Austria’s young people are “European champions” in smoking. This is no coincidence, because Austria takes last place in Europe when it comes to implementing legal tobacco controls, such as smoking bans in public spaces.
Vienna. First of all, the good news: cigarette consumption among young people is declining in Austria. Ten years ago, just under half of young people had smoked at least one cigarette in the previous 30 days, but now it is only around 30 percent. Nevertheless, Austrian teenagers are still “European champions” when it comes to smoking. Nowhere else do 12- to 18-year-olds smoke cigarettes more often. According to Statistics Austria, 27 percent describe themselves as "active smokers", meaning they smoke at least one cigarette a day – girls, 29 percent more often than boys (25 percent).
In contrast, the situation is reversed among adults – here 26 percent of men and 22 percent of women are active smokers and are thus also among the top in Europe – people with a lower level of education tend to smoke significantly more often than those with a Matura and university degree.
At the same time, Austria ranks last in Europe on the so-called Tobacco Control Scale – an indicator that measures the implementation of legal tobacco control. So factors such as the level of taxes on tobacco products, smoking bans in public spaces, raising awareness and awareness, advertising and marketing bans, warnings on tobacco products and smoking cessation offers. The fact that tobacco control measures are implemented less and less frequently in Austria than in all other European countries is the main reason for Bernd Lamprecht, Director of the Clinic for Pulmonology at the Kepler University Clinic Linz and General Secretary of the Austrian Society for Pneumology (ÖGP). that in Austria especially young people smoke. "When young people see that smoking is allowed in public spaces such as restaurants, they consider smoking to be tolerated, accepted and not particularly dangerous," says Lamprecht. A phenomenon that is also known from visiting a doctor. "If a doctor does not respond to a patient’s medical history of cigarettes, this is considered acceptance of smoking."
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Another factor for the pulmonologist is the age limit in Austria, where you can buy cigarettes from the age of 16 – which will probably stay that way for longer. Health Minister Sabine Oberhauser (SPÖ) thinks it is "worth considering" to increase the limit to 18 years. However, since this is a matter for the protection of minors, it falls within the competences of the federal states, which in turn mostly do not consider an increase to be necessary.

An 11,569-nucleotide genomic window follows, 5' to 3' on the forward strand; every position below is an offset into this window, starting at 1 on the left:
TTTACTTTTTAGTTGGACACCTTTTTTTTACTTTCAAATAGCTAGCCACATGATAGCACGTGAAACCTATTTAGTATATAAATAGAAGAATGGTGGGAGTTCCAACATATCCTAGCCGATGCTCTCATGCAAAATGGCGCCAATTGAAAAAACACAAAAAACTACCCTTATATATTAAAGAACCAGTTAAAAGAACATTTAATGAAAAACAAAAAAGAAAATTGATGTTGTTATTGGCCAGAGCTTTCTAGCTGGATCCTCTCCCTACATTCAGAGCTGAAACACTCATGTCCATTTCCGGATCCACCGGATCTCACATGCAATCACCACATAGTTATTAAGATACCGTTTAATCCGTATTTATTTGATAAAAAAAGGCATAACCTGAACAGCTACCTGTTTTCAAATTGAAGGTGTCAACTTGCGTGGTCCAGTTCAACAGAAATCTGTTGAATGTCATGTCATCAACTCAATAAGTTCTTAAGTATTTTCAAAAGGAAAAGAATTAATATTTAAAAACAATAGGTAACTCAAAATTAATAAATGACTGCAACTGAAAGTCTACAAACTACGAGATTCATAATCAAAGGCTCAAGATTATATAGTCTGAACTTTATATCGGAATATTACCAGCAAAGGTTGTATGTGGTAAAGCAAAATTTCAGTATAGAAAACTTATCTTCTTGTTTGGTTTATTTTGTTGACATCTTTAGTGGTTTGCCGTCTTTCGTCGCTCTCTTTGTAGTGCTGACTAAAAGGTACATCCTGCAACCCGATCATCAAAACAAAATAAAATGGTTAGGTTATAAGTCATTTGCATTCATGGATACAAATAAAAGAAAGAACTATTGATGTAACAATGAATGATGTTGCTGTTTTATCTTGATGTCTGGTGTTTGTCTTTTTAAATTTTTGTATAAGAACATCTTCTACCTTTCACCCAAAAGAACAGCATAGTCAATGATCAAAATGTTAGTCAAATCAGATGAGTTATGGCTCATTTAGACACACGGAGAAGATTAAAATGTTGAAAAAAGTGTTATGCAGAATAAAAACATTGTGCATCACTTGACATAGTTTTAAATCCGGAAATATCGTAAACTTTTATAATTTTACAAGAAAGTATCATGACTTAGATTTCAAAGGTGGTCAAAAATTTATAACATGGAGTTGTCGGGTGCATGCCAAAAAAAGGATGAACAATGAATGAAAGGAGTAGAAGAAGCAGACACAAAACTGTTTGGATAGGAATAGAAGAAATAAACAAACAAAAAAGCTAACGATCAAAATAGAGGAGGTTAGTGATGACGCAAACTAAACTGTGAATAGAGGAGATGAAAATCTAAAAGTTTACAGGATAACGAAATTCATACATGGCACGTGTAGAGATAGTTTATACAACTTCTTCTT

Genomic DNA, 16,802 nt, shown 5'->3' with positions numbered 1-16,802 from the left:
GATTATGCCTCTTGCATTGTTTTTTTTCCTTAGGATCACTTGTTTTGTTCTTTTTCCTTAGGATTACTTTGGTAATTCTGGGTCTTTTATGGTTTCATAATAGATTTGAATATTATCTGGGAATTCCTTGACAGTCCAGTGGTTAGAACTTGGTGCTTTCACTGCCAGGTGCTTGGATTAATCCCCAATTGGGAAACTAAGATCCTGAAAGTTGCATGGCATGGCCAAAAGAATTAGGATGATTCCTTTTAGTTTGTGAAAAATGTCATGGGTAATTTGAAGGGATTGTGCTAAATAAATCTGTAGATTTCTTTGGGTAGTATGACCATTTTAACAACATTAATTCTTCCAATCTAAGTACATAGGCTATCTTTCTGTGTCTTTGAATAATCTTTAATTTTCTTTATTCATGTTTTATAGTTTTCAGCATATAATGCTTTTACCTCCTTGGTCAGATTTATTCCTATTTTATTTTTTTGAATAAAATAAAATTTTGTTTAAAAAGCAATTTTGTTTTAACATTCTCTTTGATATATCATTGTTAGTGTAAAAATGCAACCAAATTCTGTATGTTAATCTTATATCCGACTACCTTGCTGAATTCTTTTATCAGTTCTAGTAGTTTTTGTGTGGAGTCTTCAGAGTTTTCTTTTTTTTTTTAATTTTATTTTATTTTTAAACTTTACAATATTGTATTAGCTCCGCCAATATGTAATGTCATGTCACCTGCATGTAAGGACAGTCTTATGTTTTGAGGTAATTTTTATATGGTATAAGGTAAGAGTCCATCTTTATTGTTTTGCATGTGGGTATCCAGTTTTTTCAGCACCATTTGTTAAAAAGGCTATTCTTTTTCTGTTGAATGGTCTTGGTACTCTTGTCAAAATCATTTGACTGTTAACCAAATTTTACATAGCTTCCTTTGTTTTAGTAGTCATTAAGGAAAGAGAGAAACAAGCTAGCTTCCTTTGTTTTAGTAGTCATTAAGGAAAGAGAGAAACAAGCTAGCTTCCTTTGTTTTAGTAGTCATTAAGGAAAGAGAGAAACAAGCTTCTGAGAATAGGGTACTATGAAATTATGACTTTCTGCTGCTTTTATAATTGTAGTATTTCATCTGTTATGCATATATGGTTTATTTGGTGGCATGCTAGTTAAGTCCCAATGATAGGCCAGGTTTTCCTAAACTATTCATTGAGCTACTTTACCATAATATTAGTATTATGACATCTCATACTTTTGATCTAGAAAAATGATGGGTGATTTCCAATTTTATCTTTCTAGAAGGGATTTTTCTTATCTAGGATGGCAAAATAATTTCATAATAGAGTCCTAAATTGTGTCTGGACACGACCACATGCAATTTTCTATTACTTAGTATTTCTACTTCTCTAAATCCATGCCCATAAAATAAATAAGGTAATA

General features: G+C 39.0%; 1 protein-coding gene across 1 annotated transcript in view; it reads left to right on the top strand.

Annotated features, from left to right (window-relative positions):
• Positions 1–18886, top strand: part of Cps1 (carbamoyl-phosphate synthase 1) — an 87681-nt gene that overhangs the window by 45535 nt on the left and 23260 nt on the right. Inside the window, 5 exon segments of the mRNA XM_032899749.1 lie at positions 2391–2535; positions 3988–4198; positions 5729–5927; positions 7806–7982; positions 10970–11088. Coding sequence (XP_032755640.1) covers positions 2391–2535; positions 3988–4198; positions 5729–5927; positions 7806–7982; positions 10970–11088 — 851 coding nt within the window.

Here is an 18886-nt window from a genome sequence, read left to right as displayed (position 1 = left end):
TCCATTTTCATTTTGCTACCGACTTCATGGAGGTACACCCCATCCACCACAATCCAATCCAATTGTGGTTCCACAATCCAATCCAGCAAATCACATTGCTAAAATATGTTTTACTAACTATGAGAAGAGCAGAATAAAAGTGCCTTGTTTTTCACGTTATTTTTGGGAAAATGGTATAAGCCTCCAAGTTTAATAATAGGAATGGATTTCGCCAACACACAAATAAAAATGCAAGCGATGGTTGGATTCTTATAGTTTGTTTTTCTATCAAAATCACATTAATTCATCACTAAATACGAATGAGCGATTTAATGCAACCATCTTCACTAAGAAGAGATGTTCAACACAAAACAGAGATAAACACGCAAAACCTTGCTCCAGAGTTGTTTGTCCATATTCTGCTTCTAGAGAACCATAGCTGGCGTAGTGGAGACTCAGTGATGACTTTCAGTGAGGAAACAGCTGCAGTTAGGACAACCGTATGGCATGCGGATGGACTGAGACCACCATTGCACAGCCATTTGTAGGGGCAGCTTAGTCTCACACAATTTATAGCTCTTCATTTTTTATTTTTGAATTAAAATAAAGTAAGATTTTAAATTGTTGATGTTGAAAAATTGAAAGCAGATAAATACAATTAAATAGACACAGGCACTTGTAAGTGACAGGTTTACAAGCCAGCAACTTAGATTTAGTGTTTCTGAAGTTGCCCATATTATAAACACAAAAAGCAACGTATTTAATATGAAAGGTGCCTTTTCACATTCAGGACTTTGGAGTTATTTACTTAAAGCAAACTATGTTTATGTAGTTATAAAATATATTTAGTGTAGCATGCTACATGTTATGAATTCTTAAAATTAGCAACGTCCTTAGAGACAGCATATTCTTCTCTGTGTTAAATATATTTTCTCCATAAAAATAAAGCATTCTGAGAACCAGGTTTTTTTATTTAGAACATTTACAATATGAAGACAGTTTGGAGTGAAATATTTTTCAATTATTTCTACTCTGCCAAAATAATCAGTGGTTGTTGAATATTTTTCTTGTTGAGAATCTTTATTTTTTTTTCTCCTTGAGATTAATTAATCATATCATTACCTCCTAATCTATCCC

Fear of weight gain
Lamprecht explains that more girls than boys start smoking at a young age with their fear of gaining weight and the hope associated with smoking to stay slim. "What the cigarette industry uses deliberately," says Lamprecht. "With cigarette brands that are called slim and are particularly long and slim." However, fear of weight gain is not entirely unjustified. Because with cigarettes, many young people would suppress their feeling of hunger. In addition, if you stop smoking, you have a better taste sensation and would therefore run the risk of eating more enjoyably and more. With the planned ban on smoking in catering 2018 Lamprecht sees a big step in preventing young people from smoking. Because fewer adult smokers would mean fewer young smokers in the medium term because they would lose their role models.
Not a showcase country in Europe
This can also be observed in households – children of parents who do not smoke become more than 80 percent non-smokers. On the other hand, if two or more smokers live in the same household, around 50 percent of young people also start using it. Lamprecht also advocates more education and smoke-free apprenticeships or jobs. Because to find connection, young people would often smoke with their adult colleagues. Although there is no flagship country in Europe, Austria can, for example, take measures from countries like Great Britain, where the health insurance company pays smokers for weaning. In Germany, in turn, education in schools is exemplary. This also includes clearing up a widespread misconception about e-cigarettes and shishas, which are becoming increasingly popular among young people. "Many believe that water has a filter function and that smoke is therefore less problematic," says Lamprecht. “But the water only cools the smoke, which makes it inhale deeper and cause even more damage. In addition, many do not know that the liquids in e-cigarettes can also contain nicotine and can be addictive. ”
AT A GLANCE
Active smokers. 29 percent of girls (between twelve and 18 years old) in Austria describe themselves as “active smokers”, meaning they smoke at least one cigarette a day. It’s 25 percent for boys. The opposite is true for adults – 26 percent of men and 22 percent of women are active smokers – in principle, people with a lower level of education smoke significantly more often than those with a Matura and university degree.
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